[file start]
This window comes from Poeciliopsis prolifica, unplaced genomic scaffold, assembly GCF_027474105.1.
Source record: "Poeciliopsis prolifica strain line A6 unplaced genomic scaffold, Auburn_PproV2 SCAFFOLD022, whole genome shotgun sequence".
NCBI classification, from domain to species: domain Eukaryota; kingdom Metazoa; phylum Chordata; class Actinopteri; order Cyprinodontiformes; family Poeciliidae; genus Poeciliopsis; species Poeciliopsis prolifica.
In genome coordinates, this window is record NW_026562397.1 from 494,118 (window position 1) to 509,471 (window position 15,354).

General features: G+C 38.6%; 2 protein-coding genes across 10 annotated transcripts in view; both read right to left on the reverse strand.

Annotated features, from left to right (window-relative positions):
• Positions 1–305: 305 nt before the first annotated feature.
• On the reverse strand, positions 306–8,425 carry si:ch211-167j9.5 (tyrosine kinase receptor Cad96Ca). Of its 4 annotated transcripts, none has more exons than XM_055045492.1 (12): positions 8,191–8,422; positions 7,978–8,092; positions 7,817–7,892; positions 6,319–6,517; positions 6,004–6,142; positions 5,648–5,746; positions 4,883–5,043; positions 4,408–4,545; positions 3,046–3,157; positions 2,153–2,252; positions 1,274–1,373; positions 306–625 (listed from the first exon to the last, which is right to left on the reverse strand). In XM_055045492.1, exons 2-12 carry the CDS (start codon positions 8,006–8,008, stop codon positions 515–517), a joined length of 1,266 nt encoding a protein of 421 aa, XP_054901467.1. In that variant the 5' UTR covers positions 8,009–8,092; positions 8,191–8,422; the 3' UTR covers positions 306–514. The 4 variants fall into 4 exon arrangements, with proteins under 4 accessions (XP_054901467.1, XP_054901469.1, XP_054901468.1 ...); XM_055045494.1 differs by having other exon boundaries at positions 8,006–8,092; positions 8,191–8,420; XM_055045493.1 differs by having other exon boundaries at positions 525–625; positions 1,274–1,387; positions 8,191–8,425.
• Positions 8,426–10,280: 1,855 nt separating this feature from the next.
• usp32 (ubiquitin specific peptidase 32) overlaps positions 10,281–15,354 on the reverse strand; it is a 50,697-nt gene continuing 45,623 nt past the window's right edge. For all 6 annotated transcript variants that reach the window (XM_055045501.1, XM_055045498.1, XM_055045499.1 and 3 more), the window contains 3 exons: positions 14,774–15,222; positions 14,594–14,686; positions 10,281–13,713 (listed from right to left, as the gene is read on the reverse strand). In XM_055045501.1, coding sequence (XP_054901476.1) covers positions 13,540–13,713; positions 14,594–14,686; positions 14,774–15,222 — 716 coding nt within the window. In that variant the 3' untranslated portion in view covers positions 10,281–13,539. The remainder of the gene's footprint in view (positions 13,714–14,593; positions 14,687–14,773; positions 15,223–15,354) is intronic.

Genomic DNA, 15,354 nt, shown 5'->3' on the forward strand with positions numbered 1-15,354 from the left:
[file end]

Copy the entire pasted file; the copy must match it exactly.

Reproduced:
This window comes from Poeciliopsis prolifica, unplaced genomic scaffold, assembly GCF_027474105.1.
Source record: "Poeciliopsis prolifica strain line A6 unplaced genomic scaffold, Auburn_PproV2 SCAFFOLD022, whole genome shotgun sequence".
NCBI classification, from domain to species: domain Eukaryota; kingdom Metazoa; phylum Chordata; class Actinopteri; order Cyprinodontiformes; family Poeciliidae; genus Poeciliopsis; species Poeciliopsis prolifica.
In genome coordinates, this window is record NW_026562397.1 from 494,118 (window position 1) to 509,471 (window position 15,354).

General features: G+C 38.6%; 2 protein-coding genes across 10 annotated transcripts in view; both read right to left on the reverse strand.

Annotated features, from left to right (window-relative positions):
• Positions 1–305: 305 nt before the first annotated feature.
• On the reverse strand, positions 306–8,425 carry si:ch211-167j9.5 (tyrosine kinase receptor Cad96Ca). Of its 4 annotated transcripts, none has more exons than XM_055045492.1 (12): positions 8,191–8,422; positions 7,978–8,092; positions 7,817–7,892; positions 6,319–6,517; positions 6,004–6,142; positions 5,648–5,746; positions 4,883–5,043; positions 4,408–4,545; positions 3,046–3,157; positions 2,153–2,252; positions 1,274–1,373; positions 306–625 (listed from the first exon to the last, which is right to left on the reverse strand). In XM_055045492.1, exons 2-12 carry the CDS (start codon positions 8,006–8,008, stop codon positions 515–517), a joined length of 1,266 nt encoding a protein of 421 aa, XP_054901467.1. In that variant the 5' UTR covers positions 8,009–8,092; positions 8,191–8,422; the 3' UTR covers positions 306–514. The 4 variants fall into 4 exon arrangements, with proteins under 4 accessions (XP_054901467.1, XP_054901469.1, XP_054901468.1 ...); XM_055045494.1 differs by having other exon boundaries at positions 8,006–8,092; positions 8,191–8,420; XM_055045493.1 differs by having other exon boundaries at positions 525–625; positions 1,274–1,387; positions 8,191–8,425.
• Positions 8,426–10,280: 1,855 nt separating this feature from the next.
• usp32 (ubiquitin specific peptidase 32) overlaps positions 10,281–15,354 on the reverse strand; it is a 50,697-nt gene continuing 45,623 nt past the window's right edge. For all 6 annotated transcript variants that reach the window (XM_055045501.1, XM_055045498.1, XM_055045499.1 and 3 more), the window contains 3 exons: positions 14,774–15,222; positions 14,594–14,686; positions 10,281–13,713 (listed from right to left, as the gene is read on the reverse strand). In XM_055045501.1, coding sequence (XP_054901476.1) covers positions 13,540–13,713; positions 14,594–14,686; positions 14,774–15,222 — 716 coding nt within the window. In that variant the 3' untranslated portion in view covers positions 10,281–13,539. The remainder of the gene's footprint in view (positions 13,714–14,593; positions 14,687–14,773; positions 15,223–15,354) is intronic.

Genomic DNA, 15,354 nt, shown 5'->3' on the forward strand with positions numbered 1-15,354 from the left: